Effect of protein corona on nanoparticle-plasma membrane and nanoparticle-biomimetic membrane interactions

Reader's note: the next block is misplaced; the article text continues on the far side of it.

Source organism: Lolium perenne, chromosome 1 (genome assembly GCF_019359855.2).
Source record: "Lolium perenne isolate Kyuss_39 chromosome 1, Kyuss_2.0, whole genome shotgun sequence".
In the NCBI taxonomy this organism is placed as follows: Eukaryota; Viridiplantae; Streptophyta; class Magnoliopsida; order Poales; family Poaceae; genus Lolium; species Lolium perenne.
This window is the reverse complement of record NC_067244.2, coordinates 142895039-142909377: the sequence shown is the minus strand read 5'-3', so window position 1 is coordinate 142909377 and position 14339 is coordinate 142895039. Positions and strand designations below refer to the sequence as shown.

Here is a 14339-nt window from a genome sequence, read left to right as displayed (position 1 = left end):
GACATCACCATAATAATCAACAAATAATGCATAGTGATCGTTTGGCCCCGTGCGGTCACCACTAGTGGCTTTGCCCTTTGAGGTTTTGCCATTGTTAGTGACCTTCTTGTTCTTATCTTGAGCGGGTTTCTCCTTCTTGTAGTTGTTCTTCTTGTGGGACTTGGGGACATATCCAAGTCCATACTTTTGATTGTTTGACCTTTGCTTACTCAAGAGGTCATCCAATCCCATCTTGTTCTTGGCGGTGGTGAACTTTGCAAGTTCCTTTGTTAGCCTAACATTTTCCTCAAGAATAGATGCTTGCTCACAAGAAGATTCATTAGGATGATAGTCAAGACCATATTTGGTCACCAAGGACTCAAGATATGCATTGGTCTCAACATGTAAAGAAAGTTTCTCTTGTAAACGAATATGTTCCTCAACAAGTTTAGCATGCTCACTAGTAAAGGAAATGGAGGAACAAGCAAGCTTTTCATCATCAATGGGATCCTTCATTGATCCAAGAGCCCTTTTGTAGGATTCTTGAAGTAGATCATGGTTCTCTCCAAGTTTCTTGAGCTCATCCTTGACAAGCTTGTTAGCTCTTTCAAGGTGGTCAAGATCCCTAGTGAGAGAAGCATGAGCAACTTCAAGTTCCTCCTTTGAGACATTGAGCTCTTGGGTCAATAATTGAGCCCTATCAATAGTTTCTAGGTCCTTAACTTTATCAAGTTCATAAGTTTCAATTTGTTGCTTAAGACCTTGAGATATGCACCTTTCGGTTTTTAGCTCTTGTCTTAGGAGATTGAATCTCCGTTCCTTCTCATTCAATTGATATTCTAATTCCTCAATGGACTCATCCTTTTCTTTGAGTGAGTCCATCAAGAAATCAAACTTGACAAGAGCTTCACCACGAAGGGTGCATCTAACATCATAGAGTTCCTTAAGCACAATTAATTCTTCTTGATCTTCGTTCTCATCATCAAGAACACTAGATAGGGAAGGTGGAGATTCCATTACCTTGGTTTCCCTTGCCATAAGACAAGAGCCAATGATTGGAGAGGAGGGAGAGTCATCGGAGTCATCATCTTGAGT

Nanomaterial contamination in the environment poses severe threats to public health and wellness. Understanding interactions between nanoparticles and biomembranes is pivotal to understanding the physiological effects of nanomaterials. The prevailing understanding is that a protein corona forms around nanoparticles upon their entering biological systems. The effect of the protein corona on the membrane-nanoparticle interaction has not been comprehensively investigated. Here, we report a systematic study to better understand the effects of the protein corona on nanoparticle-biomembrane interactions with both plasma membranes (293T cell line) and biomimetic membranes. Giant plasma membrane vesicles (GPMVs) and giant unilamellar vesicles (GUVs) fabricated from organ lipid extracts (brain, heart, and liver) served as biomimetic models in our study. Reduced charged-nanoparticle adhesion to both plasma and biomimetic membranes with the presence of the protein corona suggests that the protein corona interferes with the electrostatic interaction between nanoparticles and biomembranes. These similar trends of nanoparticle adhesion among the membranes indicated that model membranes can capture this electrostatic interaction with similar responses as plasma membranes. However, the membrane integrity subsequent to the interaction was different between the two systems, indicating the limitations of model membranes in recreating the complexity and dynamics of plasma membranes. As the first systematic study correlating nanoparticle interactions with cell membranes, isolated cell membranes, and synthetic vesicles from natural lipid extracts, we demonstrated that biomimetic membranes can serve as excellent analogues to cell membranes in providing fundamental insights regarding the electrostatic interaction between nanoparticles and biomembranes.